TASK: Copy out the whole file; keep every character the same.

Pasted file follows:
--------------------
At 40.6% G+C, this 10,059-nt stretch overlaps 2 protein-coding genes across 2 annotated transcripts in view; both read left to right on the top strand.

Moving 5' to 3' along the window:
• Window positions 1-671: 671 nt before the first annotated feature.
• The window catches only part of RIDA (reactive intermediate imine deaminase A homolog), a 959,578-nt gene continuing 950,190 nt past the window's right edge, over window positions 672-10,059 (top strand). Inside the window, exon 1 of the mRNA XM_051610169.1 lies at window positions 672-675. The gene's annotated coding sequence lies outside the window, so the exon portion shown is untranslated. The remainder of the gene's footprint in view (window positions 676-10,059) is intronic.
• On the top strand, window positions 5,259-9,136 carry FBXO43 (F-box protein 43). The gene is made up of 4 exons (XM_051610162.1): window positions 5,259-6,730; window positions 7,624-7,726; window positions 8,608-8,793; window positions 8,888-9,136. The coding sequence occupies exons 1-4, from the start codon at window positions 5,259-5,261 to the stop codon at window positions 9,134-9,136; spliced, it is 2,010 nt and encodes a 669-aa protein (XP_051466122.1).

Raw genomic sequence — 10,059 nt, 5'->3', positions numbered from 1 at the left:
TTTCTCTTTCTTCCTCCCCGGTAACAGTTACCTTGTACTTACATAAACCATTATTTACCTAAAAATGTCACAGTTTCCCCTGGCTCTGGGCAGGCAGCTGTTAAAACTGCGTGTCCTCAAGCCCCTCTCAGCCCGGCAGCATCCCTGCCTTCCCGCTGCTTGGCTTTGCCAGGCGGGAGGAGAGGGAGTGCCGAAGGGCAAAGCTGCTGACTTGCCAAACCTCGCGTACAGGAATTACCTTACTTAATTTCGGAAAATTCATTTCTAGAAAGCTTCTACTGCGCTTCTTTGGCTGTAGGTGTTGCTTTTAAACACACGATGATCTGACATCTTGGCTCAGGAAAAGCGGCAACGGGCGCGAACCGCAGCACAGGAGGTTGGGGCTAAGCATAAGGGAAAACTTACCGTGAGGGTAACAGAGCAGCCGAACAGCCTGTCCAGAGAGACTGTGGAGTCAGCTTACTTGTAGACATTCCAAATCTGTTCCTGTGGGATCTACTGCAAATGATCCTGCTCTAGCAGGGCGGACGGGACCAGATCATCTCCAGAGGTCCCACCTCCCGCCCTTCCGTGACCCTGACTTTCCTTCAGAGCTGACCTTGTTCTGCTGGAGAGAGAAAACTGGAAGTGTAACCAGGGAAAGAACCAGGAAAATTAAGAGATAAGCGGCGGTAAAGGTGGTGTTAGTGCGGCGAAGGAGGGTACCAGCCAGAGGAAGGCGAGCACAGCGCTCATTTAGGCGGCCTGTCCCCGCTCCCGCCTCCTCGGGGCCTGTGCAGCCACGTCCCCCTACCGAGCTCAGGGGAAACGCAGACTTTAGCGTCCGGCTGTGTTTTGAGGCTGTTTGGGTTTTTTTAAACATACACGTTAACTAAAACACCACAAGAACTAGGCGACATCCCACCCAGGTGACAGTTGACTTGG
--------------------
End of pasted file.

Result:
At 40.6% G+C, this 10,059-nt stretch overlaps 2 protein-coding genes across 2 annotated transcripts in view; both read left to right on the top strand.

Moving 5' to 3' along the window:
• Window positions 1-671: 671 nt before the first annotated feature.
• The window catches only part of RIDA (reactive intermediate imine deaminase A homolog), a 959,578-nt gene continuing 950,190 nt past the window's right edge, over window positions 672-10,059 (top strand). Inside the window, exon 1 of the mRNA XM_051610169.1 lies at window positions 672-675. The gene's annotated coding sequence lies outside the window, so the exon portion shown is untranslated. The remainder of the gene's footprint in view (window positions 676-10,059) is intronic.
• On the top strand, window positions 5,259-9,136 carry FBXO43 (F-box protein 43). The gene is made up of 4 exons (XM_051610162.1): window positions 5,259-6,730; window positions 7,624-7,726; window positions 8,608-8,793; window positions 8,888-9,136. The coding sequence occupies exons 1-4, from the start codon at window positions 5,259-5,261 to the stop codon at window positions 9,134-9,136; spliced, it is 2,010 nt and encodes a 669-aa protein (XP_051466122.1).

Raw genomic sequence — 10,059 nt, 5'->3', positions numbered from 1 at the left:
TTTCTCTTTCTTCCTCCCCGGTAACAGTTACCTTGTACTTACATAAACCATTATTTACCTAAAAATGTCACAGTTTCCCCTGGCTCTGGGCAGGCAGCTGTTAAAACTGCGTGTCCTCAAGCCCCTCTCAGCCCGGCAGCATCCCTGCCTTCCCGCTGCTTGGCTTTGCCAGGCGGGAGGAGAGGGAGTGCCGAAGGGCAAAGCTGCTGACTTGCCAAACCTCGCGTACAGGAATTACCTTACTTAATTTCGGAAAATTCATTTCTAGAAAGCTTCTACTGCGCTTCTTTGGCTGTAGGTGTTGCTTTTAAACACACGATGATCTGACATCTTGGCTCAGGAAAAGCGGCAACGGGCGCGAACCGCAGCACAGGAGGTTGGGGCTAAGCATAAGGGAAAACTTACCGTGAGGGTAACAGAGCAGCCGAACAGCCTGTCCAGAGAGACTGTGGAGTCAGCTTACTTGTAGACATTCCAAATCTGTTCCTGTGGGATCTACTGCAAATGATCCTGCTCTAGCAGGGCGGACGGGACCAGATCATCTCCAGAGGTCCCACCTCCCGCCCTTCCGTGACCCTGACTTTCCTTCAGAGCTGACCTTGTTCTGCTGGAGAGAGAAAACTGGAAGTGTAACCAGGGAAAGAACCAGGAAAATTAAGAGATAAGCGGCGGTAAAGGTGGTGTTAGTGCGGCGAAGGAGGGTACCAGCCAGAGGAAGGCGAGCACAGCGCTCATTTAGGCGGCCTGTCCCCGCTCCCGCCTCCTCGGGGCCTGTGCAGCCACGTCCCCCTACCGAGCTCAGGGGAAACGCAGACTTTAGCGTCCGGCTGTGTTTTGAGGCTGTTTGGGTTTTTTTAAACATACACGTTAACTAAAACACCACAAGAACTAGGCGACATCCCACCCAGGTGACAGTTGACTTGG